1794 - The Whiskey Rebellion in Western Pennsylvania in 1794 hastened the reaction against the Federalists and provided a test of national unity. The insurrection was suppressed by an army assembled at Carlisle and Fort Cumberland and headed by President Washington. Partly as a result, Jefferson drew more votes than Adams in Pennsylvania in the presidential election in 1796. It was a foreboding sign for the Federalists, who were defeated in the national election of 1800.1799 - Mifflin was succeeded by Thomas McKean, a conservative Jeffersonian Democrat-Republican, who governed until 1808.
1840 - There was increased urbanization, although rural life remained strong and agriculture involved large numbers of people. The immigrant tide swelled because of large numbers of Irish fleeing the potato famine of the late 1840s and Germans fleeing the political turbulence of their homeland about the same time.
1837 - convention was called to revise the state's laws and draft a new constitution. The resulting constitution, in 1838, reduced the governor's appointive power, increased the number of elective offices, and shortened terms of office. The voters were given a greater voice in government and were better protected from abuses of power. However, free African Americans were disenfranchised. The burning of Pennsylvania Hall in Philadelphia, a center for many reform activities, in the same year, showed that the new constitution coincided with an awakened hostility toward abolition and racial equality.
1833 - Lucretia Mott, a Quaker preacher and teacher, was one of four women to participate at the formation of the American Anti-Slavery Society in Philadelphia in 1833, and became president of the Female Anti-Slavery Society.
1860 - there were more than two hundred textile mills. Leathermaking, lumbering, shipbuilding, publishing, and tobacco and paper manufacture also prospered in the 1800s.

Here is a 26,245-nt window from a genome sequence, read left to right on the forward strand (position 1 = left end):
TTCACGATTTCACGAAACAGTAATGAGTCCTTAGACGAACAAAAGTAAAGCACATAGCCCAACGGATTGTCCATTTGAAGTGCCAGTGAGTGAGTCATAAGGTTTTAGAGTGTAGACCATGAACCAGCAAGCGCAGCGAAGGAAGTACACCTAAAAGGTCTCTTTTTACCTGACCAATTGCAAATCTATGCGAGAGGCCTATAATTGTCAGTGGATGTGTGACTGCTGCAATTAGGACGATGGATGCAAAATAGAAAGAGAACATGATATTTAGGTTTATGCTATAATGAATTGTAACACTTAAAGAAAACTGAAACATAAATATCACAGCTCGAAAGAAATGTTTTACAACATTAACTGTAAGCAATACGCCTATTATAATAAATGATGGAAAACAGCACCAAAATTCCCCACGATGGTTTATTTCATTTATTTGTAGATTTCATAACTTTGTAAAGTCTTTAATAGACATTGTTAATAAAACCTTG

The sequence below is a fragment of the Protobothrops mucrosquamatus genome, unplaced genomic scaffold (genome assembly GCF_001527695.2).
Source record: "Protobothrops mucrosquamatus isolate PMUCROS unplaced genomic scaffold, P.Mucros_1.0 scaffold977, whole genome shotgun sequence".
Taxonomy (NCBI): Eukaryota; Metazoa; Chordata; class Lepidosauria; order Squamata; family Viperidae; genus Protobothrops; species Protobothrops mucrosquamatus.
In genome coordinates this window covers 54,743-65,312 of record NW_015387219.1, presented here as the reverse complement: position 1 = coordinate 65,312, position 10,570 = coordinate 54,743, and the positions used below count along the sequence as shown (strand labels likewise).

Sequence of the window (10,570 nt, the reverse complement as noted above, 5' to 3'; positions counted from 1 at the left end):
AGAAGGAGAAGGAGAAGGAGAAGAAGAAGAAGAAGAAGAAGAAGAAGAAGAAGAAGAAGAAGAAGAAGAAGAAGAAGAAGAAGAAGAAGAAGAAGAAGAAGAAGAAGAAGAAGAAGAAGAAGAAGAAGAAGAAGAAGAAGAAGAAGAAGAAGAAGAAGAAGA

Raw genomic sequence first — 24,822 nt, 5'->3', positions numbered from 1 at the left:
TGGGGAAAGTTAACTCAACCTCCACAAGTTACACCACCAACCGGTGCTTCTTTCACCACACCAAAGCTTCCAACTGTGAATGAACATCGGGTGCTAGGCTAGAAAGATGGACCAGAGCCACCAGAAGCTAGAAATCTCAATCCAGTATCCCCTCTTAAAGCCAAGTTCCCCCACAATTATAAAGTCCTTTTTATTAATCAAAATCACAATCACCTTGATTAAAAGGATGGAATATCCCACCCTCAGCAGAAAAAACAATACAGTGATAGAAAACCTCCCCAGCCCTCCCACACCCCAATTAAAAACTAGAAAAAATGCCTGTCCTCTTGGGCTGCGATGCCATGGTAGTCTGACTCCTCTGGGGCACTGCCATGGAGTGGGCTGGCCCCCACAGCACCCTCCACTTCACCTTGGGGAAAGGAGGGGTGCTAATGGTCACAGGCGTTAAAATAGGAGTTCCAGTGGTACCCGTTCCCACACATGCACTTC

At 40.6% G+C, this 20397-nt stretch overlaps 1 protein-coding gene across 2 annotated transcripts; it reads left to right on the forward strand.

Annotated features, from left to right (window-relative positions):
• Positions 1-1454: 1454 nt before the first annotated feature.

1861 - Factory system had largely replaced the domestic system of home manufacture, and the foundation of the state's industrial greatness was established.
1862 - Bethlehem Company was organized in 1862.
1854 - The Cambria Works at Johnstown were established, by the end of the Civil War, were the largest mills in the country.
1863 - June - General Robert E. Lee turned his 75,000 men northward on a major invasion of Pennsylvania. The state called up reserves and volunteers for emergency duty. At Pittsburgh the citizens fortified the surrounding hills, and at Harrisburg fortifications were thrown up on both sides of the Susquehanna. Confederate forces captured Carlisle and advanced to within three miles of Harrisburg; the bridge at Wrightsville had to be burned to prevent their crossing. These outlying forces were recalled when the Union army under General George G. Meade met Lee's army at Gettysburg. In a bitterly fought engagement on the first three days of July, the Union army threw back the Confederate forces, a major turning point in the struggle to save the Union. Not only was the battle fought on Pennsylvania soil, but nearly a third of General Meade's army were Pennsylvania troops. Governor Curtin led the movement to establish the battlefield as a memorial park.